A fox and a badger.

Could Biodiversity Be a Key to Better Forest Carbon Storage in Europe?

April 13, 2023 | Source: Mongabay | by Mark Hillsdon

This May, Scarabaeus laticollis will return to France’s southeast and to one of Europe’s biggest plantation forests. Eighty of these lowly Old World dung beetles, first described by the naturalist Linnaeus in 1767, will be reintroduced at the Étang de Cousseau National Reserve as a first step to improving forest biodiversity there.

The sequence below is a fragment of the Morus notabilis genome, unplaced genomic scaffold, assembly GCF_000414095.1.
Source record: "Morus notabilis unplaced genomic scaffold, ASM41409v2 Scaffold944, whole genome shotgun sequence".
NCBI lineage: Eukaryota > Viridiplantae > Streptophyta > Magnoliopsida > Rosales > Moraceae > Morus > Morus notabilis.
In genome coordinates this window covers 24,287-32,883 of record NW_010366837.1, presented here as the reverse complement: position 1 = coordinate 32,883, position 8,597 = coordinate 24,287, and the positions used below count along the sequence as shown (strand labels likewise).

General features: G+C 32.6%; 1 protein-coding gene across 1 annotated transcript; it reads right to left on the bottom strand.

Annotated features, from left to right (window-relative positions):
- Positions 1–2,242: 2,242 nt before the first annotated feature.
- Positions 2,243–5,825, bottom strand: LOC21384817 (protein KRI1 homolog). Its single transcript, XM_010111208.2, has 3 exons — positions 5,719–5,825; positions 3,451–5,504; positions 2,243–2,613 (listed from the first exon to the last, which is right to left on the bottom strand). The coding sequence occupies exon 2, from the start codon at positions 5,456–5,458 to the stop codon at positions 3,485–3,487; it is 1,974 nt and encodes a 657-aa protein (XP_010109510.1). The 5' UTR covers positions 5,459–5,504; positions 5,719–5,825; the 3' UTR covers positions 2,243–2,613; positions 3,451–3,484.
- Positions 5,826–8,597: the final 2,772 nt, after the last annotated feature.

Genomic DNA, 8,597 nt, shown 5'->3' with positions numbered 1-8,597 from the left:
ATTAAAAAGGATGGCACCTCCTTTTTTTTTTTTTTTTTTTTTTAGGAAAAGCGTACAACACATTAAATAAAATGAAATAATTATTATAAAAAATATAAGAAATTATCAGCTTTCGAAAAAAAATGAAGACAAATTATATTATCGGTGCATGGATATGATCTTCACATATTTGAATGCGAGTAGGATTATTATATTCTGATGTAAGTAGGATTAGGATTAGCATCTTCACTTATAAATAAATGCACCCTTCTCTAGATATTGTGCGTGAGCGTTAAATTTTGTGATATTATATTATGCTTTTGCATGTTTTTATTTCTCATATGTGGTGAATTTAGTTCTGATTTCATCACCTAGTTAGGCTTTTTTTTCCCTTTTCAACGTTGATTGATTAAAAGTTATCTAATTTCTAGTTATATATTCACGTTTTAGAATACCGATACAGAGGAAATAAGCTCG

Unlike other dung beetles, S. laticollis not only rolls dung into neat balls, but also takes them underground, recycling important soil nutrients such as nitrogen and phosphorous, while dispersing grass and tree seeds. Importantly, local breeds of cattle — which aren’t given antibiotics, resulting in drug-free dung — have also been introduced to graze the land.

The dung beetle’s arrival marks the first release under the new European Wildlife Comeback Fund (EWCF) which aims at reintroducing a variety of native animals across the continent, including keystone species like the dung beetle, the red deer (Cervus elaphus) and fallow deer (Dama dama) in the Danube Delta, Eurasian lynx (Lynx lynx) in northwest Poland, and Sorraia horses (Equus ferus caballus) in Portugal’s Sintra-Cascais Natural Park.